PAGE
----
The Internet crime division of the FBI issued a vaguely-worded warning last week about an alarming new tool soon to be available to computer criminals.
But the tool's author has promised not to publish it for months, and is already working with security companies to help protect their systems against it. So why the FBI warning? Just a case of bureaucratic panic, some say, and a rare look at how security issues create confusion inside the US government.
The tool -- called "Stick" -- essentially disarms intrusion detection systems, a crucial line of defence in the largest military and corporate computer systems. Intrusion detection software sits "on top" of any computer connection to the Internet, watching packets come in and out. It's smart enough to recognise suspicious packets and then warn an administrator via e-mail or pager. For example, the anti-intrusion software might notice a scan of a computer for specific connection points, called ports, known to be launching pads for an attack.
Stick foils these systems by simulating nearly 450 such attacks within two seconds, thus overwhelming the software. Using Stick, an intruder could disguise an attack inside the stream of false alarms. Or the tool could simply be used in a denial-of-service attack, effectively shutting off the system by overwhelming it.
An attacker using Stick is akin to a burglar deactivating a home security system before breaking through the front door. All that certainly sounds serious enough to interest the National Infrastructure Protection Center, the cybercrime arm of the FBI. But there are several points that make NIPC's announcement curious.
For starters, according to Joel de la Garza, a consultant at Securify.com, the technique for overwhelming anti-intrusion software is not new. Also, Martin Roesch, author of the well-known Intrusion Detection software "Snort," described the threat as "minimal" because of some flaws in the tool.
Meanwhile, Stick author Coretez Giovanni has said he doesn't plan to release the tool until at least July. Even NIPC's announcement itself has the ring of being premature: "The NIPC is still reviewing this information both for accuracy and to determine the level of threat. Further information will be provided, as it becomes available," the agency said in its Wednesday press release.
Giovanni thinks several government agencies worked together to create an overreaction. "The story behind the panic on Stick is a long one," Giovanni wrote in an e-mail to MSNBC.com. He wrote the program sometime last summer to test intrusion detection software and later gave the code to the National Security Agency through an intermediary with the proviso that he might release it this year, perhaps as soon as March 15.
Next, the NSA ran some tests and decided Stick could be considered a threat, so it issued a "For Official Use Only" bulletin across the military, Giovanni said. "To shorten the story, I eventually end up on the phone with a friend from JTF-CND (Joint Task Force Computer Network Defense). The Government side was in panic over the tool," Giovanni wrote. "We had a long talk about the proper way to release things and I agreed to hold off until Black Hat (a conference in July) a general release of the code. I didn't expect this big a deal."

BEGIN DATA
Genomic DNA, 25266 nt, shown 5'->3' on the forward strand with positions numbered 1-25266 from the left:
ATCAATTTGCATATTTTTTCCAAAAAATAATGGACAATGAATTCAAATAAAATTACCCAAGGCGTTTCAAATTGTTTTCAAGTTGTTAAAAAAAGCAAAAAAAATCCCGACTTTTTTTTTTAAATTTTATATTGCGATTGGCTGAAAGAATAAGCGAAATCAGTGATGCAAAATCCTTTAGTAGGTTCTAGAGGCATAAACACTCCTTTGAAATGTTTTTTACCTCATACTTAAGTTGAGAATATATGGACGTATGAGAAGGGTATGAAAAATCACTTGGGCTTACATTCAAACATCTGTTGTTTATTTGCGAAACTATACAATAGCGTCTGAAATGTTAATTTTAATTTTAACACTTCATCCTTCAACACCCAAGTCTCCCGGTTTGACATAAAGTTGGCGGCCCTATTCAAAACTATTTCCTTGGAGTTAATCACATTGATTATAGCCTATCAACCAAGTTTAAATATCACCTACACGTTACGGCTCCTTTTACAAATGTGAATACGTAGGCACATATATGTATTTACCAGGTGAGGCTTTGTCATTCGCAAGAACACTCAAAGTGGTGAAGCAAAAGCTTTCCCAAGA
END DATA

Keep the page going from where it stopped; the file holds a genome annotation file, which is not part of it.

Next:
After that, officials at CERT, the Department of Defense's computer security organisation, started asking questions about Stick on popular computer security mailing list, escalating curiosity about the program even more. This eventually resulted in NIPC's press release. Apparently believing the initial report that Stick might be released last Thursday, NIPC issued its warning on Wednesday. "NIPC could have just sent me an e-mail...but they didn't," Giovanni said.
While he hasn't released his code to the general public, he is sharing it with security software makers so they can issue updates that deal with the flaws he's exploiting. One, Internet Security Systems, has already issued a press release saying its software has been updated to deal with one of two issues Stick raises. "We don't see this as a story," said Chris Rouland, director of the X-Force vulnerability research team for Internet Security Systems.
So why did NIPC issue its press release? A spokesperson for NIPC didn't immediately return phone calls, but the agency has come under fire recently both for reacting slowly in some crises and issuing over-reactive warnings in others.
Several security experts have wondered about last week's press conference about an investigation into a ring of Russian/Ukranian hackers that have extorted over 40 e-commerce sites.
MSNBC.com had been reporting on the ring since last December. The FBI said it was going public with the investigation to get the word out to executives that e-commerce companies weren't doing enough to protect themselves. "They are struggling at the moment with defending their existence," said Rob Rosenberger, known NIPC critic and operator of the "Truth About Computer Virus Myths and Hoaxes" home page. "It comes up in September when the new administration's budget comes out....The organisation needs publicity if it's going to survive. This is just one more way to generate beltway ink."
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One of the most interesting books Michael Miller has read lately is Crypto, he says it is a wonderful account of the evolution of cryptography over the past few decades. Go to AnchorDesk UK for the news comment.
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